My travels took me around the world on an annual repetitive loop. I met politicians of honest good-standing, others of dubious repute and some who should not be allowed to use scissors unsupervised. I encountered business leaders of the highest calibre and others of eye-watering incompetence. And given the nature of the work, I also had my fair share of brushes with the shadowy demi-monde of espionage and intrigue. Many of these people I liked enormously. Some gave me the creeps. And others scared the living daylights out of me.

I have had a few encounters worthy of some gratuitous name-dropping, including a very grumpy Margaret Thatcher at a drinks party in Tokyo. She had just taken part in a live television debate with the Japanese prime minister during which the cameras had started rolling before she was ready. The Japanese viewing public had seen her snapping at the poor sound engineer who was trying to adjust her earpiece while she was taking off her earrings. She had shooed him away like a naughty spaniel.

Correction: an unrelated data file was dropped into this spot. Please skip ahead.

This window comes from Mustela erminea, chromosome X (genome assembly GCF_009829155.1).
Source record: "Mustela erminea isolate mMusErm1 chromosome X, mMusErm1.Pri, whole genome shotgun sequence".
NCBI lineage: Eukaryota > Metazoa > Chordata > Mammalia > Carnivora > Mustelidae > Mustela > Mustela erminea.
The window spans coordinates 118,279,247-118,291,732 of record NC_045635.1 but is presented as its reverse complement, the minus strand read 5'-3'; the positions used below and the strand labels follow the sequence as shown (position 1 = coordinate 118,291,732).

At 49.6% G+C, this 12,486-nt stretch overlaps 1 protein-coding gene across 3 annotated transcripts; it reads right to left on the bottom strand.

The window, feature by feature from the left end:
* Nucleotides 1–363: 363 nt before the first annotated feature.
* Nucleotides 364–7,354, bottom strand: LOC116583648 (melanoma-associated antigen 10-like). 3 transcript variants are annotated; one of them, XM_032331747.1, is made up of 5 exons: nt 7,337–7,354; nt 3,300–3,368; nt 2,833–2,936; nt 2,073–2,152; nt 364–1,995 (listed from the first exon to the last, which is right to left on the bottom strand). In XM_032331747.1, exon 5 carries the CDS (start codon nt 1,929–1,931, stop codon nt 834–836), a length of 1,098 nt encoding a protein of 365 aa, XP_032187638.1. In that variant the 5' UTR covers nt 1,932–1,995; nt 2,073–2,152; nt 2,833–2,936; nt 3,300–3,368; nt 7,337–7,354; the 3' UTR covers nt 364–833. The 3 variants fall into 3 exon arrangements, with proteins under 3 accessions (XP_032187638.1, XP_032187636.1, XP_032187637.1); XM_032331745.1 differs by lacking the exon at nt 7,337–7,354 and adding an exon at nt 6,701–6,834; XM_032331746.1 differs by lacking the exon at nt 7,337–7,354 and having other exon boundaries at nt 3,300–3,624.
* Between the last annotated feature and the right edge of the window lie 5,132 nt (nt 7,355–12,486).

‘Prime Minister, I think it gave people the chance to see your human side’, I offered, trying to be helpful. She stared back at me, puzzled. She had understood each word I had said but had never heard them all in the same sentence before. ‘Yes’, she suddenly announced, wagging her index figure at me, ‘my human side, my human side’. She turned to her pugnacious press secretary, Bernard Ingham, and told him to write that down in his notebook.